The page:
I hope you discovered it needn't be complicated. I've used this puzzle with lots of workshop groups and found they solve it three different ways. It can be solved as a math problem (as unklemyke did above). It can be solved as a logic problem by going through all the possible alternatives of folding a piece of paper in half. It can also be solved as a *creativity* problem by simply looking at the page and *seeing* the longest straight dimension (corner to opposite diagonal corner) and folding it that way. Actually those individuals who jump (sometimes called the *intuitive leap*) to the creative approach will get the solution faster and easier.

But that, of course, involves a non-traditional way of folding a sheet of paper.
Mar 20, 2005

My head hurts!!!
Thats hard.
Mar 23, 2005

To freezequeen: Thanks for taking a shot at it.

Yes, it CAN be difficult, but read my comment immediately preceding your comment about several ways to solve it. AND .... thanks for your comments on a couple other of my rebuses. I read those, too.
Apr 01, 2005

to baddbunny your coments on your teaser make my head hert

and have u ever tryed to fold a pice of paper diagnaly eaven if u hold the side the paper twists to mak an eser fold but in reality its not dooing what u want it to do and i hope this is making your head hert too becuse its making my feble litle brain try and morph into it when i want to go threw it

the mening to life is cheese
Apr 23, 2005

To krabbie ...

Whenever I do this puzzle with workshops I find that people work it lots of different ways. Folding the paper diagonally corner-to-corner seems to be a problem with about 10% of the group.

Maybe they are "looking" at the problem differently than the others in the group.

Next time I do it I'll try to find out why they have difficulty. And let you know.

Thanks for your visit and your comments. You might want to try this out with some of your friends ... and see how they do it.

Apr 24, 2005

its also posible to draw a line compleatly accross and get a(close to) 14.5 in. line
May 02, 2005

how is 14.5 inches possible. using pythagoreus theorum, only 13.9 inches is possible from diagonal to diagonal. which the line being drawn first may make folding easier.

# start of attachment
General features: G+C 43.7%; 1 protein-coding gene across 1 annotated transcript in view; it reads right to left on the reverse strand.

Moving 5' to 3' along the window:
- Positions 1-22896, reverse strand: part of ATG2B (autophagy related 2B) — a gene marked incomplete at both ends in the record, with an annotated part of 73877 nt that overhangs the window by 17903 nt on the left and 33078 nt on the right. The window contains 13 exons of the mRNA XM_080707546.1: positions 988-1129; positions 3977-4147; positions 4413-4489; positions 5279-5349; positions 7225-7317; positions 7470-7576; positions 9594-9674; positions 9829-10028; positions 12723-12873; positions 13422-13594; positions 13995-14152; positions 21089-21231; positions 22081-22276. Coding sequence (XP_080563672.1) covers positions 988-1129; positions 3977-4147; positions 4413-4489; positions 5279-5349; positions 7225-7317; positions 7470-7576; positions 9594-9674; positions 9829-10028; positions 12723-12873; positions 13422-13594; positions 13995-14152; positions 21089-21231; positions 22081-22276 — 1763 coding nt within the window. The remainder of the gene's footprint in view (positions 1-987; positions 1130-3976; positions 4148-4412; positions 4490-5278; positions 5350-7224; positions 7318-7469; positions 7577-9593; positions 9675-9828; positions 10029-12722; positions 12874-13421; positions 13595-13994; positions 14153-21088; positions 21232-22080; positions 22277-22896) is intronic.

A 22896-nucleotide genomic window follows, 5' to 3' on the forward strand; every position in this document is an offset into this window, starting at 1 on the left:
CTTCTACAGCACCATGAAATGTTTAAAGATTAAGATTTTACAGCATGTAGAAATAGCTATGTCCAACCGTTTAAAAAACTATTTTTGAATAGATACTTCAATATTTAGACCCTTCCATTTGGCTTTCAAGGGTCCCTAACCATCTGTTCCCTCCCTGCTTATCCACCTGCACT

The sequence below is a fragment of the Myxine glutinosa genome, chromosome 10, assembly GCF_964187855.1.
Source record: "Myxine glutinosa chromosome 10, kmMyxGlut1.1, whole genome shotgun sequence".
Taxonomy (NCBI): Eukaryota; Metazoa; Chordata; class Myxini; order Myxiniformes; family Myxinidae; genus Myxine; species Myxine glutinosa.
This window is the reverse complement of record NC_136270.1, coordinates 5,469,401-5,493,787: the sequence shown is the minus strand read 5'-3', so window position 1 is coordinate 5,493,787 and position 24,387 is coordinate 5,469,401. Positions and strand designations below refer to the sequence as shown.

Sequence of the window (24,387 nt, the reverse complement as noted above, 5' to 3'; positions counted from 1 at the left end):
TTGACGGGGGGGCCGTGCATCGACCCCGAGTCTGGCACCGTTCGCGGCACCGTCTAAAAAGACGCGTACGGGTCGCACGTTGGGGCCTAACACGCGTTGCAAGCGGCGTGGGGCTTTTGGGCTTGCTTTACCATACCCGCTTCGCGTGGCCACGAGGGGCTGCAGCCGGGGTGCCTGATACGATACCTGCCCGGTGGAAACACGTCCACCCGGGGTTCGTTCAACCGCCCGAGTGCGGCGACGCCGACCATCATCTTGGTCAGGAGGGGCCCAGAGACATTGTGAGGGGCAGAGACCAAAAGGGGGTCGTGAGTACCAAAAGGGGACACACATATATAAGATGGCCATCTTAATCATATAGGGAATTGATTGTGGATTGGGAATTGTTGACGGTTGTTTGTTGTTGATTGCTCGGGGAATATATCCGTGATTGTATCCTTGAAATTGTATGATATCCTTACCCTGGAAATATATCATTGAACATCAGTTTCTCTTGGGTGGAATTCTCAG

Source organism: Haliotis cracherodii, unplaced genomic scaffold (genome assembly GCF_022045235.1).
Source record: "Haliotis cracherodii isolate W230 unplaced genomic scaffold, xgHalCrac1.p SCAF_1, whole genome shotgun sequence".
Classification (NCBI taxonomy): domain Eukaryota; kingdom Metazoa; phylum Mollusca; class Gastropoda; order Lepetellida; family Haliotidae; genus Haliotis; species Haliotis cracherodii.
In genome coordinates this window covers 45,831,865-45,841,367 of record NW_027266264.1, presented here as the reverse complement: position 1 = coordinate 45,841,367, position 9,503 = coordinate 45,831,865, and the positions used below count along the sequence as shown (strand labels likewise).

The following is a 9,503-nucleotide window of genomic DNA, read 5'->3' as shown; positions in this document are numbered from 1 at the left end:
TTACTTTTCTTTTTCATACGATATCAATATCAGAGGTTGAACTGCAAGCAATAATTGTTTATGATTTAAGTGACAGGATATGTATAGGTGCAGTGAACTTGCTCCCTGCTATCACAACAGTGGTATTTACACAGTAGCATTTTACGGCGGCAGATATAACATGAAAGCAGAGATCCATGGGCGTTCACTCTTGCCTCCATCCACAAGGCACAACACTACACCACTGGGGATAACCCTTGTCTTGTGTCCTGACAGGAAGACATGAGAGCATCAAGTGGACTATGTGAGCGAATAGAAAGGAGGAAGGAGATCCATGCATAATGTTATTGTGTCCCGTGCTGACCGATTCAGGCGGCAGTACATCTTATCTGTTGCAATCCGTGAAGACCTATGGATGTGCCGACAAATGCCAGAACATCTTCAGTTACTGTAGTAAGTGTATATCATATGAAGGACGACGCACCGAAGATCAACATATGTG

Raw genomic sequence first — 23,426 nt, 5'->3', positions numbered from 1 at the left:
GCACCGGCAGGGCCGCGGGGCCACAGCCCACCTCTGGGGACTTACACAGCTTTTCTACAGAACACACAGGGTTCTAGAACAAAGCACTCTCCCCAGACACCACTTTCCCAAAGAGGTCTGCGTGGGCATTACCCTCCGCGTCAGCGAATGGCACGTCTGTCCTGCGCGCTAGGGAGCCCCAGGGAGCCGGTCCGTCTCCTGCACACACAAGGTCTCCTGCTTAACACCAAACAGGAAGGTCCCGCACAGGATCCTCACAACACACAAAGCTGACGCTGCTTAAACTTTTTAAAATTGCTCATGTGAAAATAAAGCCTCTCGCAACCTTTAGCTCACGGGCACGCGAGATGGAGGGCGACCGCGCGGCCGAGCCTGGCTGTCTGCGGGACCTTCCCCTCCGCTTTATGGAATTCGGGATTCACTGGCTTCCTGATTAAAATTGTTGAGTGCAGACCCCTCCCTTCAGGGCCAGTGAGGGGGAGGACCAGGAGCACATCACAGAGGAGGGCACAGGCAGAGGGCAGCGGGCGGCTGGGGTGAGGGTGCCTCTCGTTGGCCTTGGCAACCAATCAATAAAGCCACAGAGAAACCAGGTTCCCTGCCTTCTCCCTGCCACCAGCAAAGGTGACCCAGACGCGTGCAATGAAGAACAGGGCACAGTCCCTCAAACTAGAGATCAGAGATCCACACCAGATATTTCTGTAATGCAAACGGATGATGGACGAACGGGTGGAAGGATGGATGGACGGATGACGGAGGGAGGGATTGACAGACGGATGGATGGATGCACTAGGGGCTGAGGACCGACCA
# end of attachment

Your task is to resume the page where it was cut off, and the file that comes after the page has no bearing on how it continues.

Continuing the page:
May 02, 2005

btw, i liked. it was ultimately easy but not immediately easy. also like to have to think for a little bit first. otherwise it's boring.
May 06, 2005

i used the parigarium therum but i mostly did it in myt head so maybe i got 1 of the numbers mixed up
May 06, 2005

Sorry, but i am not the best at math AT ALL... This is totally confusing but its just my opinion other people seem to like it or w/e good job i guess...
May 07, 2005

this is extremely easy
Jun 11, 2005

my answer was just YES
Jul 17, 2005

i just don't get it
Aug 30, 2005

But math-wise, this is not folding a piece of paper in half, correct?
Aug 30, 2005

These are not equal triangles, obviously.
Aug 30, 2005

Ok, I get it... You are not matching the edges. Your instructions for folding are a little confusing. However, you do get the equal triangles that don't "match" on top of each other. 64 + 132.25 = 196.25 so the longest edge of the right triangle is 14 inches and you can draw a 13 inch line. I like it. I rated it well. i just don't care for your instructions via message board. It works better IRL.
Jul 14, 2006

you cant fold it corner to corner and have i in wo halves if it is an 8.5x11 piece of paper
Aug 15, 2007

I suppose this all depends on whether or not you consider folding it that way to truly be considered as folding it in half.
Dec 19, 2008

Look. If you fold it corner to corner, each half has the same area, so why shouldn't it be folding in half? And, person up there, how could a teaser be gay?!
Jul 04, 2009

It said "can you" not "HOW can you" so the correct answer for this teaser would be "Yes"
Aug 22, 2013

i agree to light's comment
shoudn't the answer be "yes"?